Saturday, November 30, 2013

Compressed Wood Fuel

United States Stove Large Pellet Stove
Wood Fuel Pellets, 40 lb.      Compressed wood pellets meant to burn in a wood pellet stove are nice to have if you have the stove.  The cost of the pellets to burn is $5.49 per 40 pound bag at the local Tractor Supply Store nearest me, which is actually 15 miles from me, so, quite a drive.  The stove is around $900 without the vent kit which is another $300.  

Fireplace Heater for Zero Clearance Fireplace-4 Tubes/Blower
     Suddenly the idea of warming the home with the new compressed wood fuel doesn't sound do good.  Well, yes and no.  These stoves hold the wood pellets in a sort of hopper and release pellets to the fire as needed.  They have a blower to suck out smoke and a fan to circulate heat.  They have a thermostat and need electricity to operate properly.  The startup cost to any new tech has always been prohibitive.  Even updating a fireplace with a blower is pricey at $549 ish, but you will get more heat circulating.  But, you're smart, you could make one of these, too!  You tube has video!  

     Still, I was raised cheap, by the descendants of the Great Depression.  In their time, many homes still had fire fueled stoves for warmth and cooking.  Wood was gathered from nearby forest, cut from felled trees or bought as logs and chopped into useable sizes.  
     Also, most of my family was from Pennsylvania, so coal was also gathered from railroad tracks as the cars flew by leaving some coal by the way, bought from a coal vendor and delivered seasonally by the truckload or purchased as needed from a cart vendor.  There was no such thing as waste fuel as there was no such thing as waste.

     My grandmother rolled newsprint logs for her fireplace, well into her seventies.  As a child, she made twisters for her mother.  She would gather newsprint and taking a pile of it and a bucket to the porch step, she would tear a section of the paper and twist it.  When all the papers were twisted she would press them into her bucket, wetting them.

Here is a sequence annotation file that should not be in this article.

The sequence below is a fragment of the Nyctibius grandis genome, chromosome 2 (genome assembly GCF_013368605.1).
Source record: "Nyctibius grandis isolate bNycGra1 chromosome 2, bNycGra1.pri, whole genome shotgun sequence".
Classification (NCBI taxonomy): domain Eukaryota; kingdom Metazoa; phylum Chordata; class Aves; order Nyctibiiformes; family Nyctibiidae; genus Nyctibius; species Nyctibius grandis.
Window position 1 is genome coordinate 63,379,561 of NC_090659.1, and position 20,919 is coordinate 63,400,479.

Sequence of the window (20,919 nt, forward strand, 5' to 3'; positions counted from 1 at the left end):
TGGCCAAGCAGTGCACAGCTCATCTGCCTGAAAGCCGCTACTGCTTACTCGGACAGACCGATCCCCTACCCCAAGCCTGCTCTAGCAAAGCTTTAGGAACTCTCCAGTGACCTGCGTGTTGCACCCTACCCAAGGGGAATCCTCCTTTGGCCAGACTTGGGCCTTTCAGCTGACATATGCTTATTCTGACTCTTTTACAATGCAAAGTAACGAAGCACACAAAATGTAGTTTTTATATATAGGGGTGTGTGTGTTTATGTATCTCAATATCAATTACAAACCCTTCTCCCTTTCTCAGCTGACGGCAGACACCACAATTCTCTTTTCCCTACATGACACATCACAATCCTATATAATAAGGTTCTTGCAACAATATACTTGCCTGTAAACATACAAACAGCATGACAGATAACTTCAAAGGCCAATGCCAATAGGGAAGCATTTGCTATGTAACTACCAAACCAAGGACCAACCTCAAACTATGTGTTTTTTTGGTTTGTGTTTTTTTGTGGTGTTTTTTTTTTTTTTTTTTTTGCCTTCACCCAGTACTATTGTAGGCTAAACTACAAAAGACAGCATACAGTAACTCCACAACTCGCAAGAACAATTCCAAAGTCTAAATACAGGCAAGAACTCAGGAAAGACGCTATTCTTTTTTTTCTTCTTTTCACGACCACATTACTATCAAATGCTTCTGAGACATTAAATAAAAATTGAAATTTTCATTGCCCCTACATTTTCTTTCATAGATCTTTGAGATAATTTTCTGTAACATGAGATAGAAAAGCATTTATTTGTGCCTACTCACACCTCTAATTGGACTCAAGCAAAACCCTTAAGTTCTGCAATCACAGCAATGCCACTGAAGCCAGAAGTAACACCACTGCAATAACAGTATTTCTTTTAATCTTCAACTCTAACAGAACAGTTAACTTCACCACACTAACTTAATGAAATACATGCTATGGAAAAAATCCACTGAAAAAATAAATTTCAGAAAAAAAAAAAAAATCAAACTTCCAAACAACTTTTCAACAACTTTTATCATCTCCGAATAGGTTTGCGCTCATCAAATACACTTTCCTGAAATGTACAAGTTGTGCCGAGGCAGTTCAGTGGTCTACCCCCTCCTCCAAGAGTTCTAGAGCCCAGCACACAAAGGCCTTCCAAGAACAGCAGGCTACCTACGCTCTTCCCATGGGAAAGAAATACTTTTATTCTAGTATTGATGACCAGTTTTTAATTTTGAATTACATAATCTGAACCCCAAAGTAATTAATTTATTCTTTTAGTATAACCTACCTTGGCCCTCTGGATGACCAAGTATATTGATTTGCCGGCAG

She poured out the excess water and one at a time, she re-twisted the papers until she had done them all.  The water made the paper pliable and the twists tight, it also allowed the lignin to bind the paper as it dried.  These were used as lighting sticks and as tender to start a coal fire.  Tight twisted paper caught fire quickly at the loose end but burned longer than just balling it up and stuffing it.  It was used just like a small wooden stick.  Sometimes, when twisters built up, they were used in lieu of wood.  This is the prehistoric ancestor of the rolled paper log.

     Compressed wood fuel for the stoves I have mentioned above can be made at home but most instructions start with:  Buy a hammer mill or Buy a pellet mill and plug it in.  Well and good if you have a fat wallet and the power never goes out, ever!  But there are ways to compress wood fibre and what is now called waste into usable fuel for the fireplace without "buy a big new pluggy in thing"!  


     Paper is wood fiber and once made into pulp, it binds itself together and dries into the shape of it's mold.  Sure, you can buy a hand press and mold, but you can make one, too.  Using an old #10 can, a coffee can or a 6" or 8" diameter PVC pipe from the hardware store.  Drill drain holes all around the cylinder for water to runoff.  Fashion a top and bottom plate that will fit inside the mold.  Place the bottom stop plate on a level surface, place the mold over it, fill with wet paper pulp and place the top stop plate on.  Add weight of a brick or block and just let the water run out.  When the water stops, lift the weight, press again.  It will press out foamy.  This is good.  Push the disc of pressed paper pulp out of the mold and allow discs to dry thoroughly.  
     This sample of a bio waste fuel disc was made from sawdust made while turning wood and paper pulp.  The mold method works just as well for paper pulp only as the pulp is the binder that keeps the sawdust wood fibers together. 
     The UK and Australia offer another form of the log maker.  They encourage adding dry leaves to the paper mix.  And, why not? Instead of bagging your leaves and dropping them curbside, make use of them.

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